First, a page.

Speech that tends to cause race-based fights is especially likely to cause such fights, and thus provoke retaliatory crimes and incite community unrest. (Even though with fighting words, targets are supposed to resist the provocation, in fact they sometimes are provoked to violence, human nature being what it is; fighting words doctrine recognizes that.) Likewise, speech that tends to cause a violent reaction by a police officer is also especially likely to cause such reactions, and thus provoke retaliatory crimes and incite community unrest. [UPDATE: Sentence added.] R.A.V. similarly distinguished the restriction in R.A.V., which targeted particular messages, from "a prohibition of fighting words that are directed at certain persons or groups (which would be facially valid if it met the requirements of the Equal Protection Clause)."

And just a few months ago and right across the river from Kentucky, the Ohio Court of Appeals resolved this in favor of applying Mitchell and upholding a fighting words enhancement for speech targeted at a person based on race. The case is City of Columbus v. Fabich, which is worth excerpting here (see also People v. Nitz (Ill. Ct. App. 1996)):

In this case, the City has convicted Fabich of ethnic intimidation based on his having uttered racially charged fighting words to a black person. Hypothetically, had Fabich confronted Brown with different fighting words that disclosed no racial bias, he might have instead been found guilty only of disorderly conduct, not ethnic intimidation. That juxtaposition seems, at first, to place this situation squarely within the reach of R.A.V.'s prohibition on regulating the content of fighting words.

However, another hypothetical leads us in a different direction: What if Fabich had confronted Brown with fighting words that were not racially charged but then, after the fact, confessed that his motive for verbally attacking Brown had been racial? In that case, despite having uttered no biased fighting words, could he still have been found guilty of ethnic intimidation based on the unbiased fighting words in conjunction with his confessedly biased motive for having uttered them? This hypothetical line of reasoning highlights the fact that the triggering culpability element in the ethnic intimidation ordinance is not the content of the fighting words, but rather, it is the "motives, reasons or purposes for" which the fighting words were uttered.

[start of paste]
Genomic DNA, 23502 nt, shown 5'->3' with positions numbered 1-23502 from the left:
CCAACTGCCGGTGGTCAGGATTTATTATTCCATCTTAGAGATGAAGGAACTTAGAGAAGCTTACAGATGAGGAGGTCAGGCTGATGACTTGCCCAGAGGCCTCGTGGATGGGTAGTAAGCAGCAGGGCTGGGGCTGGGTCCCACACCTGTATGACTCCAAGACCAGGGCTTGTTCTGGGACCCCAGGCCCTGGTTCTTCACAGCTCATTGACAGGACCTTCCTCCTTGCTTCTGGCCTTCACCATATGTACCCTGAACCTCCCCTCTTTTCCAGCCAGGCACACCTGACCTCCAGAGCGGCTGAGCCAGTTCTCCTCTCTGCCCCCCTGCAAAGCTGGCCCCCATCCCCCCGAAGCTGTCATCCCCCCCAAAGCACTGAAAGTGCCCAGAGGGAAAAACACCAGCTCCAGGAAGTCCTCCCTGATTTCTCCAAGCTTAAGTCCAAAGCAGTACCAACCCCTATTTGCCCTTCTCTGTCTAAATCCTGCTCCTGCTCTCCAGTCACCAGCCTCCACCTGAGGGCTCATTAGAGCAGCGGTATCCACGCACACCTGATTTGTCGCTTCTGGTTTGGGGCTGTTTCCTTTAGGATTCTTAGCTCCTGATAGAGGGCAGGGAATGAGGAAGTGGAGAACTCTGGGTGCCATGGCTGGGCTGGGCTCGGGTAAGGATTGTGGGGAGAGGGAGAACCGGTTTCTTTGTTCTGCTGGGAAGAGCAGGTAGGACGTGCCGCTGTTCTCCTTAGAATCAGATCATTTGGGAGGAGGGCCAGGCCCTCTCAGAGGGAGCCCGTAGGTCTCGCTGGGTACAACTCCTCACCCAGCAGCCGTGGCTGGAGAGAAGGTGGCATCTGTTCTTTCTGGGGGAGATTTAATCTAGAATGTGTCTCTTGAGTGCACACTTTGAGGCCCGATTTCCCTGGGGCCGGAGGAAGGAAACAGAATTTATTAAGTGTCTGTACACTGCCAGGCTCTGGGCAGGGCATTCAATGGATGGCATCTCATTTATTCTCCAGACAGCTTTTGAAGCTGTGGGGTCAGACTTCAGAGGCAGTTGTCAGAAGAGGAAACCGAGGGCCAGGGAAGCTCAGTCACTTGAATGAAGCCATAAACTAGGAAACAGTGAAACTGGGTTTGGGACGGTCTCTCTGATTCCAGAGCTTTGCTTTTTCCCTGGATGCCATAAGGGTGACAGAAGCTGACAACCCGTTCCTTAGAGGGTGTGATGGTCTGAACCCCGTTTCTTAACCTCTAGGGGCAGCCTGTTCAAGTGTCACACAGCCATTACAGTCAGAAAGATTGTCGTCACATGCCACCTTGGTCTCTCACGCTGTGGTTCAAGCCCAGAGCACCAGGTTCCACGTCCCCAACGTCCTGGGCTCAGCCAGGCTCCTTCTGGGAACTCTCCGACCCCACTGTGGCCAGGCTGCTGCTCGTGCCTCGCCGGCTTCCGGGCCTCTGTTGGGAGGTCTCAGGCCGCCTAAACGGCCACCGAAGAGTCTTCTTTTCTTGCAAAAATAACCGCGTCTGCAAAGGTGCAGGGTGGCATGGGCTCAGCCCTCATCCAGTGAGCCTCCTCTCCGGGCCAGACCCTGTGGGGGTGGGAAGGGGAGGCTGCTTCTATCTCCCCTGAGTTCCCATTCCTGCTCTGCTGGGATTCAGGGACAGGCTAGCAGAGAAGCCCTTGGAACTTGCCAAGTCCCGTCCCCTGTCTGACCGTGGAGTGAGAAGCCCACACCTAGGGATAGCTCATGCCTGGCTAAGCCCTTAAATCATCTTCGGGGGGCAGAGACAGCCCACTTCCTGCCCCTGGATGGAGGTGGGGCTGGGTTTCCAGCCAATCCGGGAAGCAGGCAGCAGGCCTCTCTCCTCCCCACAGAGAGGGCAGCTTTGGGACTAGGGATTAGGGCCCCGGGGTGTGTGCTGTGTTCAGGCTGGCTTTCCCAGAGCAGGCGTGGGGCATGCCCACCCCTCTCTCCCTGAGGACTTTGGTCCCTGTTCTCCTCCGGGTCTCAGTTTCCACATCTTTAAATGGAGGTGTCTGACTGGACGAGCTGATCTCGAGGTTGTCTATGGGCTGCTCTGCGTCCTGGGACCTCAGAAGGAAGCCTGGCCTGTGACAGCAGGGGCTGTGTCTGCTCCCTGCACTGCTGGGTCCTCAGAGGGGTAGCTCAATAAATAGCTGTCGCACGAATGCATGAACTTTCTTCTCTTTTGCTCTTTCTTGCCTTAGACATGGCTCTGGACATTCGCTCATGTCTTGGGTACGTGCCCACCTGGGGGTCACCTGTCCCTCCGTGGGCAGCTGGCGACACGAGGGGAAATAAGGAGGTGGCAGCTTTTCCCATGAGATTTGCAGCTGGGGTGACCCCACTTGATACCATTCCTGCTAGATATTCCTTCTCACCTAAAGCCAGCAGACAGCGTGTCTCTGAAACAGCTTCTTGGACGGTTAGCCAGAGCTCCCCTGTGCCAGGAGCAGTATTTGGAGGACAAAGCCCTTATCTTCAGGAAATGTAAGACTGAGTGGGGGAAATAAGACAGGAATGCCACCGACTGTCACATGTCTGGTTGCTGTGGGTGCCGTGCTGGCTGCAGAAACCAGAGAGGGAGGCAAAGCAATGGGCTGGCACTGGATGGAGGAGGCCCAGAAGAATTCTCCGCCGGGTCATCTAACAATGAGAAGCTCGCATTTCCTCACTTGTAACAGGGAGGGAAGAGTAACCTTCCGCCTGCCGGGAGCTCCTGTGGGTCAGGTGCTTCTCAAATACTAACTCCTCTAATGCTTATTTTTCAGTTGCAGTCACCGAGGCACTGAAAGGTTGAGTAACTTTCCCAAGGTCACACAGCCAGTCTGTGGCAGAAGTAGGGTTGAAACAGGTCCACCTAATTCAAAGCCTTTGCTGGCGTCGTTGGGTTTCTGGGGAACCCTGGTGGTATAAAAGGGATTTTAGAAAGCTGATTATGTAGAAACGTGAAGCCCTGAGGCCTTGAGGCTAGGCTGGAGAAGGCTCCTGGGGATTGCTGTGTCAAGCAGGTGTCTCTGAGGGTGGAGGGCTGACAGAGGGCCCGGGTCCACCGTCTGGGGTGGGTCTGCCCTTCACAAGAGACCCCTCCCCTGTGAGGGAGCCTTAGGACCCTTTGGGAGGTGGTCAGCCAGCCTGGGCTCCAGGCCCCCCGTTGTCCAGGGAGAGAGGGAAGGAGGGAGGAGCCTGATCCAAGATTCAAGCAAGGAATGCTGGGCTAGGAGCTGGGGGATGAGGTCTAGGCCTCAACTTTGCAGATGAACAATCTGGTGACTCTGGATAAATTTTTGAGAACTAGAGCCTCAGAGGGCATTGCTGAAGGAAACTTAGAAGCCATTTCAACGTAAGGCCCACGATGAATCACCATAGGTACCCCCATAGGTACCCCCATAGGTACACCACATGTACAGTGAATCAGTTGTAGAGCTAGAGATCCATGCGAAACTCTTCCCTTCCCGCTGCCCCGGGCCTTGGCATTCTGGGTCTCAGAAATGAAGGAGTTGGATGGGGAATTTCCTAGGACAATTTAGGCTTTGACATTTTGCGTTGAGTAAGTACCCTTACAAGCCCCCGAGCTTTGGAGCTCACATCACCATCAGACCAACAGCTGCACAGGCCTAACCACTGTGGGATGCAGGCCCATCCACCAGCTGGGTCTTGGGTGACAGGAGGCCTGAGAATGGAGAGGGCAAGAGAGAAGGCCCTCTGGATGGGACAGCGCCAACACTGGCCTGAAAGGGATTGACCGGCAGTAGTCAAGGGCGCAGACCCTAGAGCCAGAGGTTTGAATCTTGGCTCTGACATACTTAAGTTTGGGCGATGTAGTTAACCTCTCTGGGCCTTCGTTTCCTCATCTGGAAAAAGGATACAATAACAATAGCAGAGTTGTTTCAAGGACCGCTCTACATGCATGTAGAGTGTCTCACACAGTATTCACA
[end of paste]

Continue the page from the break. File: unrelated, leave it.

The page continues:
In other words, assuming arguendo that the City successfully proved a bigoted motive for [Fabich] directing fighting words toward Brown, then the ordinance is constitutional as applied to him. The ordinance does not seek to punish his use of the n-word more severely compared to other fighting words. It punishes a bigoted motive for employing fighting words against Brown, without regard to what those words were. Mitchell … inform[s] that it is permissible for a government to add to the punishment of crimes where the criminal acts were committed due to a repugnant or socially destabilizing (for example, racist) motive. Thus, even as applied to Fabich (assuming a bigoted motive), we find that the City's ethnic intimidation ordinance is constitutional….

And the court held there was adequate evidence that (1) Fabich's speech was indeed "fighting words" and (2) "one of the motives, reasons or purposes for the commission of the offense [was] the victim's race," concluding:

The evidence in this case showed that Fabich used racially charged fighting words in combination with other racially derogatory statements. Though the content of these words is not (and cannot constitutionally be) the target of the ethnic intimidation ordinance, the lack of other explanation for the conflict between Fabich and Brown permits those words to serve as evidence of Fabich's motivation for the conflict and the use of fighting words. We therefore affirm Fabich's convictions for disorderly conduct and ethnic intimidation….

So that's what makes the case more difficult than it might appear. It might at first seem unconstitutional because it's a speech restriction. But then it might seem constitutional because it appears to be focused on the "fighting words" exception. But then it might seem unconstitutional because it violates the R.A.V. principle by specially targeting a certain content or viewpoint expressed by a particular subset of fighting words. But then it might seem constitutional because it's consistent with Mitchell. I leave this issue without a prediction, but just highlighting the possible legal arguments.